Tarrant’s portrayal of the power that must be fought—his denunciation of capitalists and virtual silence about Jews—fits into white nationalist debates as well. Most white nationalists blame Jews for white genocide, but there are some within the movement who have argued that if all Jews move to Israel they would no longer threaten the West and could be allies in the war against Muslims. And while anti-capitalism is relatively weak among white nationalists currently, it has a long history in the far right. Whether or not Tarrant has strengthened these positions within the movement, he has at least raised their visibility.

Photo credit
Photo by Paul Cull, 23 March 2019 (CC BY-SA 4.0), via Wikimedia Commons. 

Mar 28, 2019

Trump’s election and capitalist power – an exchange

In February 2019, Three Way Fight published the essay “Trump’s shaky capitalist support: Business conflict and the 2016 election,” by Matthew N. Lyons. In this exchange with Matthew, Don Hamerquist explores some of the larger issues raised in that essay regarding the dynamics of capitalist power.

Don Hamerquist comment
I agree with Matthew’s emphasis on the “shaky” character of Trump’s capitalist support. He points out that, “…Trump has been forced to bring many establishment figures into his administration, and to implement elements of both neoliberalism and nationalist populism, or at least oscillate between them… [However] neoliberalism (and the related internationalist/interventionist foreign policy stance) still enjoys majority support within the U.S. ruling class and among political elites in both major parties … the situation seems likely to feed, not a calculated march toward dictatorship, but a sharpening mix of repression and instability.” This is quite distinct from the prevailing narrative on the North American left. Consider for example, Henry Giroux’s version of the “fascist creep” thesis, that pictures Trump as “…a fusion of the worst dimensions and excesses of gangster capitalism with the fascist ideals of white nationalism and racial supremacy.”

However, while accepting most of Matthew’s political conclusions, I have reservations about the Ferguson “investment theory of party competition” that is incorporated in his argument. In my opinion such approaches are useful – but only within clear limits. (I would make similar criticisms of Page and Gillen’s argument supporting their conception of oligarchy.) Ferguson’s campaign contribution metrics can roughly measure the efforts of particular capitalists to gain access to and influence on government, but they gloss over important contradictions that underlie alternative ruling class approaches to the strategic direction of society. To adequately understand the organizational cohesion and the political “will” of the ruling class fractions that support and/or oppose “Trump,” it’s important to avoid reducing class politics to financial and technical self-interest within an essentially “given” national framework.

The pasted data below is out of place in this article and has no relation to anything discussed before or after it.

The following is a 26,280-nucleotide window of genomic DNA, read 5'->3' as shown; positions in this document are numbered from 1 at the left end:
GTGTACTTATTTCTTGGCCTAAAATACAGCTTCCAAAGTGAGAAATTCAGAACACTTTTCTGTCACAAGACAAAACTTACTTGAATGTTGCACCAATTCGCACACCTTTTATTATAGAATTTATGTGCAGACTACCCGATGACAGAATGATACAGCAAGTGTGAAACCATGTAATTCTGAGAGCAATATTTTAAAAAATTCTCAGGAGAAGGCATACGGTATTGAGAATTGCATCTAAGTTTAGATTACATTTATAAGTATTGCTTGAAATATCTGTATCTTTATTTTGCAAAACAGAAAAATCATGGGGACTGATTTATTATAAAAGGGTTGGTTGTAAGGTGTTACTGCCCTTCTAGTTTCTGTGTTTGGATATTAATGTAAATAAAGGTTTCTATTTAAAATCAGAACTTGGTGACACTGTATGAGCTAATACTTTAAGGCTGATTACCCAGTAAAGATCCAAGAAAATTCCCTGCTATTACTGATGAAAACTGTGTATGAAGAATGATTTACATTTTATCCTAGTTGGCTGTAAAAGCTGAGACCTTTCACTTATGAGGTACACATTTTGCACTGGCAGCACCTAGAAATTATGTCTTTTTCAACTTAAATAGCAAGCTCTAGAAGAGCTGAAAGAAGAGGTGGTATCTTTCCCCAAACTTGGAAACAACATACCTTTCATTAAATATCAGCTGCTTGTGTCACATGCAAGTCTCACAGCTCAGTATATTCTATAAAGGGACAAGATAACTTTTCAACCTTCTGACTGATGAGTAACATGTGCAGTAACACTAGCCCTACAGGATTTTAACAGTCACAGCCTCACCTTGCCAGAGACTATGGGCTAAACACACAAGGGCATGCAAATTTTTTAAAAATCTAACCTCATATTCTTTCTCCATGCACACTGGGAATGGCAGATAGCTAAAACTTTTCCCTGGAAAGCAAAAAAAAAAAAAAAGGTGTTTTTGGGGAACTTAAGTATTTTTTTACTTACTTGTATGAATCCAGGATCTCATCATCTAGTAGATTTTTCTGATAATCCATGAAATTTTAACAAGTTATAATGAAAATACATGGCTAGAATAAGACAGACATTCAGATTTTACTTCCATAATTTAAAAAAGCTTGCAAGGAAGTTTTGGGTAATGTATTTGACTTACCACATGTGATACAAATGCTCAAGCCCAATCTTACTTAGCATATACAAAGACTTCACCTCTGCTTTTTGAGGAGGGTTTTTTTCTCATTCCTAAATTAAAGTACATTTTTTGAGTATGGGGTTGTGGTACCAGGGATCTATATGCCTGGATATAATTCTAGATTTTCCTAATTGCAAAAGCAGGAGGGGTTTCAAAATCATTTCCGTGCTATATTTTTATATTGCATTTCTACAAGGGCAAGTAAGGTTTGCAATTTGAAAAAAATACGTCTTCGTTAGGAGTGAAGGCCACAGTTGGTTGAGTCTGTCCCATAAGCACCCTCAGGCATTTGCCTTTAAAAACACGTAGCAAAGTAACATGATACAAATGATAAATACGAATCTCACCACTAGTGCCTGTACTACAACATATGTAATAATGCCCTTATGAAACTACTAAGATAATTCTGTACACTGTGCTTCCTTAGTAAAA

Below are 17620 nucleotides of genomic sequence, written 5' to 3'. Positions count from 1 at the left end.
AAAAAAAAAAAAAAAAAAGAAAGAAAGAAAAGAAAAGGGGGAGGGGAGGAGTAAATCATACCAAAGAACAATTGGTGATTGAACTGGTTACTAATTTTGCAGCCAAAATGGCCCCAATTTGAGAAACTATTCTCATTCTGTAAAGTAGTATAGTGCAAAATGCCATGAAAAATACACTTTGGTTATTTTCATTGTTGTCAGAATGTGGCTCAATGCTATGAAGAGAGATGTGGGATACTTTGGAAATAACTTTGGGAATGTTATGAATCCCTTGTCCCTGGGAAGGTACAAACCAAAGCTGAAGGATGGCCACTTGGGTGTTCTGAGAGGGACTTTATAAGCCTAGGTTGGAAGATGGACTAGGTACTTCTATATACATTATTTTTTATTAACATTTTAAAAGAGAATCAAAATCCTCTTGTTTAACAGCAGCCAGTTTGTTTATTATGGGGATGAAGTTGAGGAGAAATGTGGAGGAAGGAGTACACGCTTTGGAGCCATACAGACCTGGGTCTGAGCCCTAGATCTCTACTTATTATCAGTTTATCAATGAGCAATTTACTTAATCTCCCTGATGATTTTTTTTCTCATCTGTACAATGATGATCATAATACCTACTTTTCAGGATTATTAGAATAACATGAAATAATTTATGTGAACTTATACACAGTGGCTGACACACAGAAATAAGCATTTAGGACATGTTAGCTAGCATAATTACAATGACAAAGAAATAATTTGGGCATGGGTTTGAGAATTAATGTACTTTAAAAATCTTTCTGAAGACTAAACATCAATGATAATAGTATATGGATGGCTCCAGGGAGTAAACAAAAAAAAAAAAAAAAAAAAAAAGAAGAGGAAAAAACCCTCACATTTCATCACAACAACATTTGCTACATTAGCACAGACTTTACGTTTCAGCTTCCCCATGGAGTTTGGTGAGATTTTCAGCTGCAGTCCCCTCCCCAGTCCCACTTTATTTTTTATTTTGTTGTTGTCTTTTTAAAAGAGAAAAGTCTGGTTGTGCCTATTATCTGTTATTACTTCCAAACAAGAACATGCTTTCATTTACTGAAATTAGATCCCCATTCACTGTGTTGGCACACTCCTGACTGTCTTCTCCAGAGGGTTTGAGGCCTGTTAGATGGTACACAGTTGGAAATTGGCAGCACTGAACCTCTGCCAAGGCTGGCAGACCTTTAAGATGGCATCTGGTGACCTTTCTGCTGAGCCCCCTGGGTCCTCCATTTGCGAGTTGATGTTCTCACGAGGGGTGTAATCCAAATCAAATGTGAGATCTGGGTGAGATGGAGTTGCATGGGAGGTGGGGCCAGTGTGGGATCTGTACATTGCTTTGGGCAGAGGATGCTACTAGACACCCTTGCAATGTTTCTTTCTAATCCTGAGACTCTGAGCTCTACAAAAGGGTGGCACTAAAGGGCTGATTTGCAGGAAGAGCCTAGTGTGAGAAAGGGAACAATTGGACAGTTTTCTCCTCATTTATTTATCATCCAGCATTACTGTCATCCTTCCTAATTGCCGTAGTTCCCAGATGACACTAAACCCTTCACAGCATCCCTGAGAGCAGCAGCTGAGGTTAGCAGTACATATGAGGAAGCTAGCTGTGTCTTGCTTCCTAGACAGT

U.S. capitalism is part of a developing transnational system with an institutional and ideological trajectory and momentum that transcends national politics. The changing relationship between class profit and class power in the global capitalist system overdetermines the political, economic, and ideological posture of particular capitalist fractions– at times transforming them dramatically. This leads to the hollowing of capitalist state institutions and to growing challenges to capitalist hegemonic ideology – to a broad range of popular grievances and a heightened and more generalized instability. While capitalist fractions will continue to pursue narrow national and corporative interests through the parliamentary process, the more significant strategic elements of the ruling class response to the problems confronting capital increasingly will be shaped in global economic and political institutions and processes outside this framework – where the left challenge should be located as well.